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It’s ‘Either/Or’ for Two Common Gut Microbiome Genera, and Switching Teams Is Tougher Than Expected

Bacterial tug of war between prevotella and bacteroides -- gut microbiome

It is increasingly clear that the human microbiome — the trillions of microbes that live in and on us — directly affects our health.

In findings published in the journal PNAS, ISB researchers highlight the dichotomy between two common gut microbiome bacterial genera — Bacteroides and Prevotella. Humans who have a lot of one in their gut tend to have very little of the other, and vice versa.

By repeatedly measuring microbiomes from individuals over time, the team found that there appear to be barriers preventing an easy transition between Bacteroides– and Prevotella-dominated gut communities. Bacteroides-prevalent microbiomes have been associated with a Western-style diet, which includes processed foods and significant amounts of meat and dairy. Prevotella-prevalent microbiomes have been associated with hunter-gatherer diets and people in developing parts of the world where fruits and vegetables are the major sources of sustenance.

“A deeper understanding of microbiome dynamics and the associated variation in host phenotypes furthers our ability to engineer effective interventions that optimize wellness,” said Dr. Nathan Price, ISB professor and associate director, co-leader of the Hood-Price Lab, and co-corresponding author of the paper.

In this study, ISB researchers examined and analyzed the gut microbial makeup of 101 individuals over a one-year timespan, along with clinical markers and serum metabolite profiles.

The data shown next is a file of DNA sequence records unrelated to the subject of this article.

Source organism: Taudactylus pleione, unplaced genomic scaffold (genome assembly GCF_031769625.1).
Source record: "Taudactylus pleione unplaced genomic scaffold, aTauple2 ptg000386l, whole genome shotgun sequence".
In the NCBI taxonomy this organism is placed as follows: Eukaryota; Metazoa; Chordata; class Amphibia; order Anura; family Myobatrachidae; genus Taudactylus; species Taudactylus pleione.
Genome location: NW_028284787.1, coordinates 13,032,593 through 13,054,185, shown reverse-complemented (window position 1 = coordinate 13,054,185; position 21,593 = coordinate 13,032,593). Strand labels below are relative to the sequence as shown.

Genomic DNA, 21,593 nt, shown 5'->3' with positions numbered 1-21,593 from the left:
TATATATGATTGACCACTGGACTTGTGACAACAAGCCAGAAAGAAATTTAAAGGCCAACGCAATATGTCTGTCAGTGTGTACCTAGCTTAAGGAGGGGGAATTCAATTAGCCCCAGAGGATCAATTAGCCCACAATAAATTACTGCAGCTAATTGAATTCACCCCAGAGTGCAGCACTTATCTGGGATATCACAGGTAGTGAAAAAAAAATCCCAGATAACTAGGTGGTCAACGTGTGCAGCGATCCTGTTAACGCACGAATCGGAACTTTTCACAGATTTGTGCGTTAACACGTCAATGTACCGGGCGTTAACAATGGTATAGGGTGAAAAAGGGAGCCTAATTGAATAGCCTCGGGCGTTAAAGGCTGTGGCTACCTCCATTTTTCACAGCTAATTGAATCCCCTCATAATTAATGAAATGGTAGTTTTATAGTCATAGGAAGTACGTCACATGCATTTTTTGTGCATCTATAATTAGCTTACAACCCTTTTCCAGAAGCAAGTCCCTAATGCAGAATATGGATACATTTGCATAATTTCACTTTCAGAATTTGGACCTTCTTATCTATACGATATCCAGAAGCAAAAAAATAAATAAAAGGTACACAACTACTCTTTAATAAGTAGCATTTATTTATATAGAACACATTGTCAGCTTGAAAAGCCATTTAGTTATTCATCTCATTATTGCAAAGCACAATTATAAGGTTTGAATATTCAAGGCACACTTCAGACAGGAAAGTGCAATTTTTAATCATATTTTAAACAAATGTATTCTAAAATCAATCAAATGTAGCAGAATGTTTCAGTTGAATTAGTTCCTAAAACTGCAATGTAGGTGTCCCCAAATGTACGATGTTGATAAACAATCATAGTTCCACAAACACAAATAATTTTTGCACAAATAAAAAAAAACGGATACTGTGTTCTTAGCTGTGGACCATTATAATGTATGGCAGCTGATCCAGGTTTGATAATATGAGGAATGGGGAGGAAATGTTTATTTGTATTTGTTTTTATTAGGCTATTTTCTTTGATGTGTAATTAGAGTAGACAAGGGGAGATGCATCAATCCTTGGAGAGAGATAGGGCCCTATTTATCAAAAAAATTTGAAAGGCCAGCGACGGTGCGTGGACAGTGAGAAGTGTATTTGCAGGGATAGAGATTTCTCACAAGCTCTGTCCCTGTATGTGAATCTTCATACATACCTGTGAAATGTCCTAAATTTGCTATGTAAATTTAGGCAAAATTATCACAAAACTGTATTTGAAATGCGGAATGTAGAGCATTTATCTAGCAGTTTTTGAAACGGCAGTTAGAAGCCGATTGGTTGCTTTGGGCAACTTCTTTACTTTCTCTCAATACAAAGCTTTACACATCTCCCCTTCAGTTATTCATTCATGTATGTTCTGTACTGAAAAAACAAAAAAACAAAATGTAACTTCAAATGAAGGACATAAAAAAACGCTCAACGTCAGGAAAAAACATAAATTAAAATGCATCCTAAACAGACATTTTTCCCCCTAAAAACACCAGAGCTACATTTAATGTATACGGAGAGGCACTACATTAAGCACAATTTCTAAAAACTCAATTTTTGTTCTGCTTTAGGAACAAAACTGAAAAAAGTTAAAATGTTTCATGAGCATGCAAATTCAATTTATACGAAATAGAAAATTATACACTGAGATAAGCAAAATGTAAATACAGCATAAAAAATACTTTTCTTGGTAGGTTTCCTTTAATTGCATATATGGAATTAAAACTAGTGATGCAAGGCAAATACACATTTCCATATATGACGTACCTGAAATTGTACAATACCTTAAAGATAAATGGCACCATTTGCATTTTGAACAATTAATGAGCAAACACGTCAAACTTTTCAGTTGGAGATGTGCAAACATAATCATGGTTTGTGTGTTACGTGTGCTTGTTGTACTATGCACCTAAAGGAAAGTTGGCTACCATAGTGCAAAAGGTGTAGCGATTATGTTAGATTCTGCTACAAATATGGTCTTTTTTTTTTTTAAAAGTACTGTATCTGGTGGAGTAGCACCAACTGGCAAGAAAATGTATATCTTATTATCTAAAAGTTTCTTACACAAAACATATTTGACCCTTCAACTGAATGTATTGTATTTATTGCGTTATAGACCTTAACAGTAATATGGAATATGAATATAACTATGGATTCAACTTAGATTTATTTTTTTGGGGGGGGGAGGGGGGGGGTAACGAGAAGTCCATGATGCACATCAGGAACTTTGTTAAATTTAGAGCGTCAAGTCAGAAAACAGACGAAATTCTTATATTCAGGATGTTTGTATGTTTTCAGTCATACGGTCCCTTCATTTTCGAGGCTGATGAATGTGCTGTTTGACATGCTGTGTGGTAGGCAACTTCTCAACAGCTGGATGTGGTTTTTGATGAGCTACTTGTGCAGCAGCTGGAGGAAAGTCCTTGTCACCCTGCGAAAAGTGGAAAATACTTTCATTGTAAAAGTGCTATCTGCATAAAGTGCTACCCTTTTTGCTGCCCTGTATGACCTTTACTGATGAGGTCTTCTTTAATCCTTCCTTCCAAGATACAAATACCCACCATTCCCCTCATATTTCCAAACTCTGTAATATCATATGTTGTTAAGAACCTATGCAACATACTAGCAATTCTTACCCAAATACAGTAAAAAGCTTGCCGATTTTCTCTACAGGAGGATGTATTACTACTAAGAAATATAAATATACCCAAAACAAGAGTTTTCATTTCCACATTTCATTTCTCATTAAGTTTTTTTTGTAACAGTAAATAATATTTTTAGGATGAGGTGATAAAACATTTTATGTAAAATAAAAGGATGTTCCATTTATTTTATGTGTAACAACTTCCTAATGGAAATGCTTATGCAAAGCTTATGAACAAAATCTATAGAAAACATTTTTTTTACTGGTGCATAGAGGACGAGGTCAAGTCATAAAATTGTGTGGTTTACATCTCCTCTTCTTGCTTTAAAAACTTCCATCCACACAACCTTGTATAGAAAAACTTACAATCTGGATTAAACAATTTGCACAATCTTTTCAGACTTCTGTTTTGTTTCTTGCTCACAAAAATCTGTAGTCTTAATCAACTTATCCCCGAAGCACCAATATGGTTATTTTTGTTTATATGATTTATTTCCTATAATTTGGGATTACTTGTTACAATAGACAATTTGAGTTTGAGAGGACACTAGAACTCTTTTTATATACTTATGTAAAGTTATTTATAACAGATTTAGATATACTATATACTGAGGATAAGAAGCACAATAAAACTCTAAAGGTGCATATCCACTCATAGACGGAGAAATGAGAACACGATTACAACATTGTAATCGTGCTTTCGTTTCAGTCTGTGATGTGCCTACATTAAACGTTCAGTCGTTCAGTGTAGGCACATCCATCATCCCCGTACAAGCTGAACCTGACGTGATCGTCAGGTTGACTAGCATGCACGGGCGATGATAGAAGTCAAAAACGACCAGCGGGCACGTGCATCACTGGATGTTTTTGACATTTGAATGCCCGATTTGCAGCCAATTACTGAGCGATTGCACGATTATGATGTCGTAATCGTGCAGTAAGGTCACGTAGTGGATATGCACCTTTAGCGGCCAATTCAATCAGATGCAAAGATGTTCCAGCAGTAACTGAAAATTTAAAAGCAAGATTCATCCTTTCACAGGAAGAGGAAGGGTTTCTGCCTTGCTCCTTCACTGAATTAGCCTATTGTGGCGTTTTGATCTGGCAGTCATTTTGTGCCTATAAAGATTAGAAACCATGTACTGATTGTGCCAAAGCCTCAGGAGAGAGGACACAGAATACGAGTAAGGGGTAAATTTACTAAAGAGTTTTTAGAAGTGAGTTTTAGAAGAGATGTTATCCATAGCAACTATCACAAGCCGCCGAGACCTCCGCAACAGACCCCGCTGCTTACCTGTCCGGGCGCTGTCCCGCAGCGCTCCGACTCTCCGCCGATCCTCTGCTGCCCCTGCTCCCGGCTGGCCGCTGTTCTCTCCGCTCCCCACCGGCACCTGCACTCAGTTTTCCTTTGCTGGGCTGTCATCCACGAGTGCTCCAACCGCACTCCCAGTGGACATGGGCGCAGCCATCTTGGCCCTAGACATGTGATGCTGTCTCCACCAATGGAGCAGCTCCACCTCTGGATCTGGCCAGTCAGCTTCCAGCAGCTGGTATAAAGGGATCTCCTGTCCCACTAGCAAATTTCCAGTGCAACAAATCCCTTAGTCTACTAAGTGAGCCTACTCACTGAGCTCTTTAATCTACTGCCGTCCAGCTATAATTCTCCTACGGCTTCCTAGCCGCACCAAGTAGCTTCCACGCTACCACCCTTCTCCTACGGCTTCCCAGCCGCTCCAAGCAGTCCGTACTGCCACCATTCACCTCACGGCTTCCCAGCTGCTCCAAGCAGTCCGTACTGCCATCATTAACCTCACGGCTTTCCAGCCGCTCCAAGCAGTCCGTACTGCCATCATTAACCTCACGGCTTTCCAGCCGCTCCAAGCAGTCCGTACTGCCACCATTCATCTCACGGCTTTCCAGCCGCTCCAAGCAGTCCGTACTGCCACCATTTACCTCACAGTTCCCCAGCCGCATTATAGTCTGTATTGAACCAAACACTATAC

These findings provide clues for how to further study microbial communities in humans. “An implication from this research is that interventions seeking to transition between Bacteroides– and Prevotella-dominated communities will need to identify permissible paths through ecological state-space that circumvent this apparent barrier, and this is likely to be a feature of many other transitions as well,” Price said.

ISB researchers have recently published other important papers relating to the human microbiome. One paper published in the journal Nature Biotechnology shows the ability to predict the diversity of an individual’s gut microbiome by examining metabolites in the blood, and a paper in the journal mSystems details a new open-source modeling software package that helps pin down exactly how the ecological composition of an individual’s gut influences how the ecosystem actually functions.

ISB Assistant Professor Dr. Sean Gibbons discusses what is possible — and what isn’t — when it comes to changing our microbiomes. 

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